We moved from the Rio Grande Valley to Austin almost seven years ago. From the beginning, I was afraid of encountering a mountain lion. T always laughed, but I insisted it wasn’t unthinkable. On walks around Pedernales Falls State Park, I would insist that the kids stay close by. R was only seven. And the first time we went to Hamilton Pool, the sun was going down, and I made us turn back from the path going to the river, because it felt too much like mountain lion time to me.
But mountain lions have been spotted around the area lately. Well, at least between our subdivision and Pedernales Falls State Park. So hah! I wasn’t that crazy.
A few years ago, on a walk in Big Bend National Park, I carried a stick and a rock, and wished out loud that I had a loud whistle, a bowie knife, and a can of mace. I made the kids stay close. T laughed. But the next day the three of them went on a walk and on the way back someone told them to beware of mountain lions, and to try and get back to the campground before dusk. Hah! A few months later a mountain lion attacked someone in the parking lot of the only restaurant in Big Bend. Double Hah!
The point being: I have a healthy respect and yes, fear of mountain lions. Tarantulas can’t catch up with me, nor can scorpions or snakes. Bears will most likely turn around if you stand your ground and look tall. But you most likely wouldn’t know a mountain lion was in the area until your head was in its jaws.
So last night I dreamed that we were in an RV and there was a mountain lion lurking around outside. Someone had warned us to be careful, because it was fearless.
Sure enough, coming back from walking our dog, I spotted it in the trees above my head. I was still some twenty feet from the RV, but I managed to beat it to the door. I must not have been obese in my dream, which was convenient.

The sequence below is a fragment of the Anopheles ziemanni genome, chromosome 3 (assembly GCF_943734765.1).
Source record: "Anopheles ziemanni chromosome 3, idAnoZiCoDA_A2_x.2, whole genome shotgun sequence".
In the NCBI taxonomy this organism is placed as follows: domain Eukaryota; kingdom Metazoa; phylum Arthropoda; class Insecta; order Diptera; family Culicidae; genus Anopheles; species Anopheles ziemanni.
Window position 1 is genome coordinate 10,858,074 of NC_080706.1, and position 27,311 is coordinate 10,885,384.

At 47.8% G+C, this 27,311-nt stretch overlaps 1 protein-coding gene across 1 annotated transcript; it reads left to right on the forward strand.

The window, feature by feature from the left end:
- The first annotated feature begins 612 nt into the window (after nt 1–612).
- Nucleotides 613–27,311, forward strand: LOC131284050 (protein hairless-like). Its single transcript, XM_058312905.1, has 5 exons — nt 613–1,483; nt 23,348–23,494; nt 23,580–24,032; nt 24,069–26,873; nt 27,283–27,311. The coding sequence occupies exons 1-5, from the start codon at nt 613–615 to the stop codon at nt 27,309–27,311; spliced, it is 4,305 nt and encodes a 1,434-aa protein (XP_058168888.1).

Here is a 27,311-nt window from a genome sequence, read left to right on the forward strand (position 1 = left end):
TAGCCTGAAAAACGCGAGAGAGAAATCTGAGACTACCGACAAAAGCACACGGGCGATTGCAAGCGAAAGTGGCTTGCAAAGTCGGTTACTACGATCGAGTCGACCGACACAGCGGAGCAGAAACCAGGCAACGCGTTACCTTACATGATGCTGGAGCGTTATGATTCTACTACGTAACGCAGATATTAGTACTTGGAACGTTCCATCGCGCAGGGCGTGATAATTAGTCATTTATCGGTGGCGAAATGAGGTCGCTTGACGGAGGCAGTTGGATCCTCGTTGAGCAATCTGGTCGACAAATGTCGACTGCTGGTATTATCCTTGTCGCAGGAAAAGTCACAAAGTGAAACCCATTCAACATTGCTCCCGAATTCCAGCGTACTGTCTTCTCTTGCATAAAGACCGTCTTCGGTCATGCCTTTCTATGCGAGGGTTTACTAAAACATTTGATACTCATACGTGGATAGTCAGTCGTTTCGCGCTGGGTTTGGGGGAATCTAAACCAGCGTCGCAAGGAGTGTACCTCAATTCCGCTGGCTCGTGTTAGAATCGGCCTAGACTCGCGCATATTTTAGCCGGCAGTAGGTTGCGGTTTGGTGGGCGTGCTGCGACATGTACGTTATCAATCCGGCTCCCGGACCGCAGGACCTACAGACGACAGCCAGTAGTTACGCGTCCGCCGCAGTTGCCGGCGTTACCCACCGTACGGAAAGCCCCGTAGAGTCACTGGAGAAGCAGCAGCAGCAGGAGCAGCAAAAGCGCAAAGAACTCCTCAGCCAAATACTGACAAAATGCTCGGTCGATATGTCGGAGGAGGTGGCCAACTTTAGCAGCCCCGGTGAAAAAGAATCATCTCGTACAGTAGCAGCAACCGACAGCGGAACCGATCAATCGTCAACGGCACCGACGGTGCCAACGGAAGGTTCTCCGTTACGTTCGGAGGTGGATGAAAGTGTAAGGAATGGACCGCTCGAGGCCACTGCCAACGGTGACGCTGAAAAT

I looked at the animal through the glass window in the door. It got up on its hind legs and growled at me. I pressed my face against the glass and growled right back. But it didn’t even flinch. That’s how fearless it was.
A dream moment later, I was in a different RV, with the door locked, but for some reason there was a two-foot gap to the right of the door, above a table. So we spent quite some time strategically placing the toaster, spices, cups, a pitcher full of wooden spoons and other stuff on the table. The idea was that the mountain lion, in its attempt to get inside, would hesitate about where to jump onto the table, and in the few seconds of hesitation, while it already had its front paws on the edge of the table, I would hit it over the head with the spatula, thus saving my children from a bloody death.
Ah, the trials and tribulations of a Dutch woman whose outdoor experiences were mostly limited to the completely and utterly wildlife-free hills and mountains of Great Britain. I do miss those days!